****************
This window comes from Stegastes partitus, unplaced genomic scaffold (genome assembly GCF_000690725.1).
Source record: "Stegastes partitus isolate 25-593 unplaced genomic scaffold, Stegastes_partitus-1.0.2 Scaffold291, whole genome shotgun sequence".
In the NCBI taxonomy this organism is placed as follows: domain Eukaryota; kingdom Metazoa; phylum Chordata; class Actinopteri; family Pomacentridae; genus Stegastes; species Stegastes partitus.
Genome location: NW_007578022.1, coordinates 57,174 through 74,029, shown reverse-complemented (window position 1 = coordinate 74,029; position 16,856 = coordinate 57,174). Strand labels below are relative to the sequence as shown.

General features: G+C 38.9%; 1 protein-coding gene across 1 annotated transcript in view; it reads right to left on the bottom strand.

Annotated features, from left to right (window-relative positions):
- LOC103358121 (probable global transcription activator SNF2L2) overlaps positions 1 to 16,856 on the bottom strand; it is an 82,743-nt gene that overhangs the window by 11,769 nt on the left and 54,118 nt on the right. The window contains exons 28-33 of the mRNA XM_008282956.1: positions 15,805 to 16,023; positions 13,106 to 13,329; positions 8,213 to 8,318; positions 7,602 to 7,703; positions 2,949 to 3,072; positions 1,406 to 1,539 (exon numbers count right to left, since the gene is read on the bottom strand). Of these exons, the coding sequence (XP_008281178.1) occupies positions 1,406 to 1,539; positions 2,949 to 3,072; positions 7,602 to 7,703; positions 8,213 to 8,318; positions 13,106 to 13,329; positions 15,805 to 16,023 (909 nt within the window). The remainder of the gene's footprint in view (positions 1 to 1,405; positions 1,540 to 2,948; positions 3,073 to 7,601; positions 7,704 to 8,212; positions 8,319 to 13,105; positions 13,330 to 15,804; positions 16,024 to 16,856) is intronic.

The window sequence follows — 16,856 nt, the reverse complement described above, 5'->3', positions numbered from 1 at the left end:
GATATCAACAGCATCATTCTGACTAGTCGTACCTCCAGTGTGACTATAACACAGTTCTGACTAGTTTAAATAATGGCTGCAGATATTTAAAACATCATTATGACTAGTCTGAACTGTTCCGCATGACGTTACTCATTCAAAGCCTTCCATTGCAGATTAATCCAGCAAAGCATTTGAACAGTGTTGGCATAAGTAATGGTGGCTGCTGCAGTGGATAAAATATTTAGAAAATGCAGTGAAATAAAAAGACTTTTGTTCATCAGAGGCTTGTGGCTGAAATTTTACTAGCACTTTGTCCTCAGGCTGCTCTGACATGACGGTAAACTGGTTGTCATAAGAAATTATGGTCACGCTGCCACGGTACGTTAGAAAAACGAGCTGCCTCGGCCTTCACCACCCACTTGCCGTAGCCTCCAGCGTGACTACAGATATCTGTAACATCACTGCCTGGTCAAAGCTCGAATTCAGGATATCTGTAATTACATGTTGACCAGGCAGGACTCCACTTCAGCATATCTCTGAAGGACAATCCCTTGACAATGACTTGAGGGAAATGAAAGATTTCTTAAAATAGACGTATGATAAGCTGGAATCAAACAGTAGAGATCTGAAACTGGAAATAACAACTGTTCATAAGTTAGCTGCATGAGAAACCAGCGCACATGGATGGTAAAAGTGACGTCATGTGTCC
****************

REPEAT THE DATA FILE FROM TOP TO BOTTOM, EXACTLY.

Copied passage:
This window comes from Stegastes partitus, unplaced genomic scaffold (genome assembly GCF_000690725.1).
Source record: "Stegastes partitus isolate 25-593 unplaced genomic scaffold, Stegastes_partitus-1.0.2 Scaffold291, whole genome shotgun sequence".
In the NCBI taxonomy this organism is placed as follows: domain Eukaryota; kingdom Metazoa; phylum Chordata; class Actinopteri; family Pomacentridae; genus Stegastes; species Stegastes partitus.
Genome location: NW_007578022.1, coordinates 57,174 through 74,029, shown reverse-complemented (window position 1 = coordinate 74,029; position 16,856 = coordinate 57,174). Strand labels below are relative to the sequence as shown.

General features: G+C 38.9%; 1 protein-coding gene across 1 annotated transcript in view; it reads right to left on the bottom strand.

Annotated features, from left to right (window-relative positions):
- LOC103358121 (probable global transcription activator SNF2L2) overlaps positions 1 to 16,856 on the bottom strand; it is an 82,743-nt gene that overhangs the window by 11,769 nt on the left and 54,118 nt on the right. The window contains exons 28-33 of the mRNA XM_008282956.1: positions 15,805 to 16,023; positions 13,106 to 13,329; positions 8,213 to 8,318; positions 7,602 to 7,703; positions 2,949 to 3,072; positions 1,406 to 1,539 (exon numbers count right to left, since the gene is read on the bottom strand). Of these exons, the coding sequence (XP_008281178.1) occupies positions 1,406 to 1,539; positions 2,949 to 3,072; positions 7,602 to 7,703; positions 8,213 to 8,318; positions 13,106 to 13,329; positions 15,805 to 16,023 (909 nt within the window). The remainder of the gene's footprint in view (positions 1 to 1,405; positions 1,540 to 2,948; positions 3,073 to 7,601; positions 7,704 to 8,212; positions 8,319 to 13,105; positions 13,330 to 15,804; positions 16,024 to 16,856) is intronic.

The window sequence follows — 16,856 nt, the reverse complement described above, 5'->3', positions numbered from 1 at the left end:
GATATCAACAGCATCATTCTGACTAGTCGTACCTCCAGTGTGACTATAACACAGTTCTGACTAGTTTAAATAATGGCTGCAGATATTTAAAACATCATTATGACTAGTCTGAACTGTTCCGCATGACGTTACTCATTCAAAGCCTTCCATTGCAGATTAATCCAGCAAAGCATTTGAACAGTGTTGGCATAAGTAATGGTGGCTGCTGCAGTGGATAAAATATTTAGAAAATGCAGTGAAATAAAAAGACTTTTGTTCATCAGAGGCTTGTGGCTGAAATTTTACTAGCACTTTGTCCTCAGGCTGCTCTGACATGACGGTAAACTGGTTGTCATAAGAAATTATGGTCACGCTGCCACGGTACGTTAGAAAAACGAGCTGCCTCGGCCTTCACCACCCACTTGCCGTAGCCTCCAGCGTGACTACAGATATCTGTAACATCACTGCCTGGTCAAAGCTCGAATTCAGGATATCTGTAATTACATGTTGACCAGGCAGGACTCCACTTCAGCATATCTCTGAAGGACAATCCCTTGACAATGACTTGAGGGAAATGAAAGATTTCTTAAAATAGACGTATGATAAGCTGGAATCAAACAGTAGAGATCTGAAACTGGAAATAACAACTGTTCATAAGTTAGCTGCATGAGAAACCAGCGCACATGGATGGTAAAAGTGACGTCATGTGTCC